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Cancer Health Center

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Gastrointestinal Complications (PDQ®): Supportive care - Health Professional Information [NCI] - Radiation Enteritis



Patient examination and assessment of radiation enteritis includes the following:[6]

  1. The usual pattern of elimination.
  2. The pattern of diarrhea, including the following:
    1. Onset.
    2. Duration.
    3. Frequency, amount, and character of stools.
    4. Presence of other symptoms such as flatus, cramping, nausea, abdominal distension, tenesmus, bleeding, and rectal excoriation.
  3. The nutritional status of the patient, including the following:
    1. Height and weight.
    2. Usual eating habits, any change in eating habits, and amount of residue in diet.
    3. Signs of dehydration such as poor skin turgor, serum electrolyte imbalance, increased weakness, or fatigue.
  4. Present level of stress, coping patterns, and impact of signs and symptoms of enteritis on usual lifestyle patterns.

Medical management

Medical management includes treating diarrhea, dehydration, malabsorption, and abdominal or rectal discomfort. Symptoms usually resolve with medications, dietary changes, and rest. If symptoms become severe despite these measures, a treatment break may be warranted.

Medications may include the following:

  1. Kaopectate, an antidiarrheal agent. Dose: 30 cc to 60 cc by mouth after each loose bowel movement.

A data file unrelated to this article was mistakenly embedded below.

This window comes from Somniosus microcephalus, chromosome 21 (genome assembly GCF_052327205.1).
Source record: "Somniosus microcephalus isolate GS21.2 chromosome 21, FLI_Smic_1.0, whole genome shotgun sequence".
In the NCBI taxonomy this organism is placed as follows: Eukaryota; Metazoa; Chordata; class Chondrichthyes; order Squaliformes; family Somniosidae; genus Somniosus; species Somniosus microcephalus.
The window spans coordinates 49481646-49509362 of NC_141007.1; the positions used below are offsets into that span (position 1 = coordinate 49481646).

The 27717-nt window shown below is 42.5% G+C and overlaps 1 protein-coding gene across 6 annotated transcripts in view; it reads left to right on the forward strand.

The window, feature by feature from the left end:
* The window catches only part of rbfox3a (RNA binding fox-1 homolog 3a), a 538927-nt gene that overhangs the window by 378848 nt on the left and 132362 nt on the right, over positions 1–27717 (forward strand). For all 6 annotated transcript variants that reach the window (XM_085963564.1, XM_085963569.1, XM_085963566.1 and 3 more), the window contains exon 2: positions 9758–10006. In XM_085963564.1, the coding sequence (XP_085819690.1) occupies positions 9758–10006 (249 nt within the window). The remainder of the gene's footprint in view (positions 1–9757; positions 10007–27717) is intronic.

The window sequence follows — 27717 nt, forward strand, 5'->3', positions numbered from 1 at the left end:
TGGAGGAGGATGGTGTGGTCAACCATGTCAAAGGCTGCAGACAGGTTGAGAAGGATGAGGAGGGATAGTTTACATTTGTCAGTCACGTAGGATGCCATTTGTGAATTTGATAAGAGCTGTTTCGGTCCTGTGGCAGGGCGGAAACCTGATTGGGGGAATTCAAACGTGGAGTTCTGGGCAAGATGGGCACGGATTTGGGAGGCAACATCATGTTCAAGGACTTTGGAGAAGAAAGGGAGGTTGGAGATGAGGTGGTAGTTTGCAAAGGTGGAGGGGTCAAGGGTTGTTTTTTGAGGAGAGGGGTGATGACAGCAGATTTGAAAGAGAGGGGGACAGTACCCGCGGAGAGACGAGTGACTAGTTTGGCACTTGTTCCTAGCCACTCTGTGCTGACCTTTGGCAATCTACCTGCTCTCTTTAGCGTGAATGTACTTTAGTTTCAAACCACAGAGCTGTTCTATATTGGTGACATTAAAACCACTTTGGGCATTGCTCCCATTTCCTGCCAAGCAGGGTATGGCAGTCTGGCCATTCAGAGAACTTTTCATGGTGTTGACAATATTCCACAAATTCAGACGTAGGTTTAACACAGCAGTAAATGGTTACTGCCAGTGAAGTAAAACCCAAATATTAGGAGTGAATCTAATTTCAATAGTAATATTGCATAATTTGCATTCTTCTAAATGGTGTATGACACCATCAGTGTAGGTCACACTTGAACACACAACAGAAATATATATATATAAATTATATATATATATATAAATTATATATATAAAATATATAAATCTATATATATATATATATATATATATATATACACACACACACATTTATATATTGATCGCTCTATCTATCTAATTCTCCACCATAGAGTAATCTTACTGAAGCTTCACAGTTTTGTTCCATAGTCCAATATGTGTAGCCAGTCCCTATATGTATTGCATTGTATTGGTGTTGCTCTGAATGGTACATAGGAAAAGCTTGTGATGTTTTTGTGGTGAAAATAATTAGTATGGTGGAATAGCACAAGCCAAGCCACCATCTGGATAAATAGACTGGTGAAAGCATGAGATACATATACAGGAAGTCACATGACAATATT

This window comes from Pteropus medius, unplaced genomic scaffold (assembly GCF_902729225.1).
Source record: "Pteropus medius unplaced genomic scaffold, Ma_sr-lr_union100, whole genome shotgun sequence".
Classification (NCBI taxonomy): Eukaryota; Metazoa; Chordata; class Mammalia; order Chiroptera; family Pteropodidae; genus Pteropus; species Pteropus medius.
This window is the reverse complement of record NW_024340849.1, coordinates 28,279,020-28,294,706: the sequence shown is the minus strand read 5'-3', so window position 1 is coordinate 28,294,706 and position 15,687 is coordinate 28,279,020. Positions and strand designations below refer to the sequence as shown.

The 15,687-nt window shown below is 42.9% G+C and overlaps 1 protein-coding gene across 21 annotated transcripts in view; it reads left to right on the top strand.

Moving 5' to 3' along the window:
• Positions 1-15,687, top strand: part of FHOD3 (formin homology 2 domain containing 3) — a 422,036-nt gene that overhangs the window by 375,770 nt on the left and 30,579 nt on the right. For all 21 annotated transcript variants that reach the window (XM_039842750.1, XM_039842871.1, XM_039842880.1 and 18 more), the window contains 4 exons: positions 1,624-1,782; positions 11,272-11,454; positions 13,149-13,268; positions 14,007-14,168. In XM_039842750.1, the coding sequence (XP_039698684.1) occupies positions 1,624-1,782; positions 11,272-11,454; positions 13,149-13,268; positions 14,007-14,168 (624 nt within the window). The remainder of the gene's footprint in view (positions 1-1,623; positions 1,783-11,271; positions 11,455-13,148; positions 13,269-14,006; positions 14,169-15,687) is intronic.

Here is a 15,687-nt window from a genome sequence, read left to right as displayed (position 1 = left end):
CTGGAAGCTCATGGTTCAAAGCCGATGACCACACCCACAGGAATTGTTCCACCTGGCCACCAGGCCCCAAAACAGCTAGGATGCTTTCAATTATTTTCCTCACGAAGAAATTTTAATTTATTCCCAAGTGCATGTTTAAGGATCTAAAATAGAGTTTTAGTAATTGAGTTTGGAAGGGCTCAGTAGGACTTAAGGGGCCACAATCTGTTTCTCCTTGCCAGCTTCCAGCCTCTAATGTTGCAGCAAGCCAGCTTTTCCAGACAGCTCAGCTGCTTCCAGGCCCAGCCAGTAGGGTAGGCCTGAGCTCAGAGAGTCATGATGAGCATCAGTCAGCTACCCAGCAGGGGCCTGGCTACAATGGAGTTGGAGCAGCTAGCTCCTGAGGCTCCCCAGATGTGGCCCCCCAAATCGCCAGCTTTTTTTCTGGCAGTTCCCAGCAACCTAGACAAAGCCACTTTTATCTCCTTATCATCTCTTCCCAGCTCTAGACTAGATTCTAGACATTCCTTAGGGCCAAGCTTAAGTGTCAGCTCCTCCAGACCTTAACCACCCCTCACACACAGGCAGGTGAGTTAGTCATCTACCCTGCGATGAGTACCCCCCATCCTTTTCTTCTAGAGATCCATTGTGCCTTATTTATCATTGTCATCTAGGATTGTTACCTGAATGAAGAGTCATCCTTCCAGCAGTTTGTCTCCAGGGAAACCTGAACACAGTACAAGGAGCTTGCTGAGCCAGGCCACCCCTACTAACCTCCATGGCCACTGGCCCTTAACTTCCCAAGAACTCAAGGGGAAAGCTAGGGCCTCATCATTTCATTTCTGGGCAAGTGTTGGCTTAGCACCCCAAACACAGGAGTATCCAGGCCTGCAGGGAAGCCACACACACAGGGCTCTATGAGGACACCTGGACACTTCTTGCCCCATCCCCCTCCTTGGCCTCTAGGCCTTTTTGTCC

2. Lomotil (diphenoxylate hydrochloride with atropine sulfate). Usual dose: One or two tablets by mouth every 4 hours as needed. Dose can be adjusted to individual patients and patterns of diarrhea. For example, one patient may achieve control of diarrhea with one tablet 3 times a day, while another patient may require two tablets every 4 hours. Patients are not to take more than eight tablets of Lomotil within a 24-hour period.
  3. Paregoric, an antidiarrheal agent. Usual dose: 1 teaspoon by mouth 4 times a day as needed for diarrhea. Paregoric may also be alternated with Lomotil.
  4. Cholestyramine, a bile salt sequestering agent. Dose: one package by mouth after each meal and at bedtime.
  5. Donnatal, an anticholinergic antispasmodic agent to alleviate bowel cramping. Dose: One or two tablets every 4 hours as needed.
  6. Imodium (loperamide hydrochloride), a synthetic antidiarrheal agent. Recommended initial dose: two capsules (4 mg) by mouth every 4 hours, followed by one capsule (2 mg) by mouth after each unformed stool. Daily total dose should not exceed 16 mg (eight capsules).

In addition to these medications, opioids may offer relief from abdominal pain. If proctitis is present, a steroid foam given rectally may offer relief from symptoms. Finally, if patients with pancreatic cancer are experiencing diarrhea during radiation therapy, they will be evaluated for oral pancreatic enzyme replacement, as deficiencies in these enzymes alone can cause diarrhea.

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